Loyal, says Taft of Butt

New York Post

Aide Was Like a Member of His Family, President Declares.

WASHINGTON, April 19 – With all hope for the rescue of Major Butt abandoned, President tat issued to-day a statement showing the high regard in which he held him. The President said:

“Major Archie Butt was my military aide. He was like a member of my family, and I feel his loss as if he had been a younger brother. The chief trait of his character was loyalty to his ideals, his cloth and his friends. His character was a simple one in the sense that he was incapable of intrigue or insincerity.

“He was gentle and considerate to everyone high and low. He never lost, under and conditions, his sense of proper regard to what he considered the respect due to constituted authority. He was an earnest member of the Episcopal Church and loved that communion. He was a soldier, every inch of him; a most competent and successful quartermaster, and a devotee of his profession.

“After I heard that part of the ship’s company had gone down, I gave up hope for the rescue of Major Butt, unless by accident. I knew that he would certainly remain on the ship’s deck until every duty had been performed and every sacrifice made that properly fell on one charged, as he would feel himself charged, with responsibility for the rescue of others.

“He leaves the widest circle of friends whose memory of him is sweet in every particular.”

Tributes to Major Butt continued to pour into the White House. Senator Bacon of Georgia said:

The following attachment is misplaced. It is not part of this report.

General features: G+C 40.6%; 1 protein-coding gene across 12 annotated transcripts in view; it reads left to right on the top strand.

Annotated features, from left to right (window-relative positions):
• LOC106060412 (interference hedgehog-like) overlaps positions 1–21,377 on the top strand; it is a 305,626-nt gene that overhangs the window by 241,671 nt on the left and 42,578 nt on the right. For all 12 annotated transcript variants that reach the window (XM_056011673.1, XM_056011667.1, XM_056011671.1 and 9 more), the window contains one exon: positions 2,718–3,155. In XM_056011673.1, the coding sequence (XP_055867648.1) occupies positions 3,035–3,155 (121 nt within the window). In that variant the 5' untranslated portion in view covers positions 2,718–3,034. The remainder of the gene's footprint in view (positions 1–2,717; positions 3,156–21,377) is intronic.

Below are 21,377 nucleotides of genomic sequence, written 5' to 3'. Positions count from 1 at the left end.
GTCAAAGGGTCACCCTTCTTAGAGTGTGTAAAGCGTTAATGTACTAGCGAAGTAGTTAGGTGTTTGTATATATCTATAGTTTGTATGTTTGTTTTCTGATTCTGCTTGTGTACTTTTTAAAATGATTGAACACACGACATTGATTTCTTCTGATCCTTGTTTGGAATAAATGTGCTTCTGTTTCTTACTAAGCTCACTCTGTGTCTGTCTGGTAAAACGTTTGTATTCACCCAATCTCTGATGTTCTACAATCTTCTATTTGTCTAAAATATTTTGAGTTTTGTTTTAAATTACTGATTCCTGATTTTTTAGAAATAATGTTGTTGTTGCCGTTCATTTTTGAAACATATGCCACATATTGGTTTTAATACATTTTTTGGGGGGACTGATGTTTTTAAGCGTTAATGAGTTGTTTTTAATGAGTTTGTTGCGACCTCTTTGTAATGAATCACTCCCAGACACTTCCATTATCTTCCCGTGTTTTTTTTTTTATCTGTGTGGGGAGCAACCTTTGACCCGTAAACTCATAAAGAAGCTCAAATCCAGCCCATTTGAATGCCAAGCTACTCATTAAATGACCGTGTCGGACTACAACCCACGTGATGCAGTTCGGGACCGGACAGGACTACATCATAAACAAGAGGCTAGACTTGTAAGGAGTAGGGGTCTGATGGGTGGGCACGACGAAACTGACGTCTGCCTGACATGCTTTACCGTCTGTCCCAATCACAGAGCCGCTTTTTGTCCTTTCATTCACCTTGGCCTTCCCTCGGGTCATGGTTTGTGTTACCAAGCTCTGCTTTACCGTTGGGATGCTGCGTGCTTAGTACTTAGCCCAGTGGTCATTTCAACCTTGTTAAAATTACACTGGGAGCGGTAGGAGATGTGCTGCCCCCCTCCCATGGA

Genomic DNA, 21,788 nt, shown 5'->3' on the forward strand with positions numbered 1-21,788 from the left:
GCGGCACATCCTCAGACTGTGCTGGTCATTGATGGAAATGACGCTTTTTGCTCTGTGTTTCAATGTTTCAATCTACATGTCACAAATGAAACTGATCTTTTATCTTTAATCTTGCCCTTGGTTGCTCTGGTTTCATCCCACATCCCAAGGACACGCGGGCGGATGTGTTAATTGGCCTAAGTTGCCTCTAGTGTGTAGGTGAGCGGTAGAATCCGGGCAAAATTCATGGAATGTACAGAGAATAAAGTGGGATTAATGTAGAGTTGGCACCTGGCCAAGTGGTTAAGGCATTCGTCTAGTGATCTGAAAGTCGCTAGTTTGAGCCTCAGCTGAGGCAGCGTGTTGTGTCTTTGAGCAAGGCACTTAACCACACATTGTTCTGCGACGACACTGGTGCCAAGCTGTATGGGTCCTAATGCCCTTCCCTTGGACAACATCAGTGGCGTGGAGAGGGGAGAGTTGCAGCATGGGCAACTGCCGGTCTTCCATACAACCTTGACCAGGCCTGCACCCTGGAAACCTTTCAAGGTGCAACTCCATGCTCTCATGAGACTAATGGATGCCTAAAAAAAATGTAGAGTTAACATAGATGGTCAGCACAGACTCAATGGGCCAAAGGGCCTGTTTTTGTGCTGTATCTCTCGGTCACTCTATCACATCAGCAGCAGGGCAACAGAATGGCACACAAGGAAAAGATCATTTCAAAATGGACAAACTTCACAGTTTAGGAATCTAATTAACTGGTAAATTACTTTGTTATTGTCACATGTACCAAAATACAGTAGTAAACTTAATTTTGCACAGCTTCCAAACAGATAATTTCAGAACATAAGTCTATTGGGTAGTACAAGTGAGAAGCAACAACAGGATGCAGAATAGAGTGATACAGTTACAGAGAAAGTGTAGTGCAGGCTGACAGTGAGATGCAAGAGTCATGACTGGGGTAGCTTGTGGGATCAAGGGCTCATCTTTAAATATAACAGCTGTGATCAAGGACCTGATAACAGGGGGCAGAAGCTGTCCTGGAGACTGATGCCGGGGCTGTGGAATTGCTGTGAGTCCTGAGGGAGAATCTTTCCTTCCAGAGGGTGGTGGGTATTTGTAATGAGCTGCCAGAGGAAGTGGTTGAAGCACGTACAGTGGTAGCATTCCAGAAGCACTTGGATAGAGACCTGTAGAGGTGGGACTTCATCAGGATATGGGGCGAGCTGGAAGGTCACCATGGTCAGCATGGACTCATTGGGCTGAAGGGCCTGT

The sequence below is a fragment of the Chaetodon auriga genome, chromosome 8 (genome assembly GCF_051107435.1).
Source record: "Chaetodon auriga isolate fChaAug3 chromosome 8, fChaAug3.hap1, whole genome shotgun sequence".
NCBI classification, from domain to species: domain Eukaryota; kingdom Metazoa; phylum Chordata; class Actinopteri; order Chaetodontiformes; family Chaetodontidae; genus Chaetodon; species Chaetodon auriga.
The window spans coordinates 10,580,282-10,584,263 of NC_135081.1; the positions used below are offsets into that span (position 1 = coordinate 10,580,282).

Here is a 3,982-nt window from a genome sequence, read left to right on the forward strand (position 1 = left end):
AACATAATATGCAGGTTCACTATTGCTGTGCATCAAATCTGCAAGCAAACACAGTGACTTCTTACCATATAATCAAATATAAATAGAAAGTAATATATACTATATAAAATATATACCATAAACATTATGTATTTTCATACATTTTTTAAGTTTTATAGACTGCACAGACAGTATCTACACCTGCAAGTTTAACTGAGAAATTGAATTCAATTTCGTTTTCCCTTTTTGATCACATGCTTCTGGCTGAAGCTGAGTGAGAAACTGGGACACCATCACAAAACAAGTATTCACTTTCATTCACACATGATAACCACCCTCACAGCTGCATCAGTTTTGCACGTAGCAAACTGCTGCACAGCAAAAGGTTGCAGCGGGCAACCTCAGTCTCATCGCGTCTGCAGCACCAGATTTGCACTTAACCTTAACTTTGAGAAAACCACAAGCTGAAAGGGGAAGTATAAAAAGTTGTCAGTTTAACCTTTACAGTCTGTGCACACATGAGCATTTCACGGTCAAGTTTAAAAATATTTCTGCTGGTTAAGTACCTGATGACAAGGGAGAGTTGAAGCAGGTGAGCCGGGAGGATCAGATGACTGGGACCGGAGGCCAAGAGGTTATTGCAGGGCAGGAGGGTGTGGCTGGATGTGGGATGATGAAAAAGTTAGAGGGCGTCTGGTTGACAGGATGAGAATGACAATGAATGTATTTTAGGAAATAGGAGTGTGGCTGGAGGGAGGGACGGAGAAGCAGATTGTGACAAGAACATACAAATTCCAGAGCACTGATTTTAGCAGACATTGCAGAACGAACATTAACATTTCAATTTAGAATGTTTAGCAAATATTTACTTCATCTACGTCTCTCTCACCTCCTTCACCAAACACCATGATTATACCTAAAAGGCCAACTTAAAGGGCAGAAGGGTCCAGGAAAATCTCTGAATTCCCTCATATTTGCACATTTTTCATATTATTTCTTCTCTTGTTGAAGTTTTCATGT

“I doubt if there was a man in the United States who had more friends than he, friends who will most sincerely mourn his loss. He was a very rare, and you might say, a unique character, and we shall not see his like again.”

Senator Tillman of South Carolina said: “he was one of God Almighty’s gentlemen.”

[Dispatch to The Associated Press.]

President Taft’s belief that Major Butt deliberately went to his death with the Titanic rather than take a place in a lifeboat that might be occupied by a woman or child, apparently was confirmed late last night. A private telephone message quoted Mrs. Churchill Candee of Washington, one of the rescued, as saying that Major Butt placed her in a boat and remained on the Titanic’s deck himself. The report that Mrs. Candee had both of her legs broken was denied.

The President waited until after midnight, hoping that some of the Titanic’s survivors might tell of Major Butt. Col. Gracie’s story, which made no mention of Major Butt, blasted the last hope. Secretary Hilles remained at the White House and took the bulletins to the President as they came fresh off the wires.

When the last hope seemed to be gone the President repeated what he had said earlier in the day:

“I know Archie died like a soldier."

 

Related Biographies:

Archibald Willingham Butt

Acknowledgements

Michael Poirier, Gordon Steadwood

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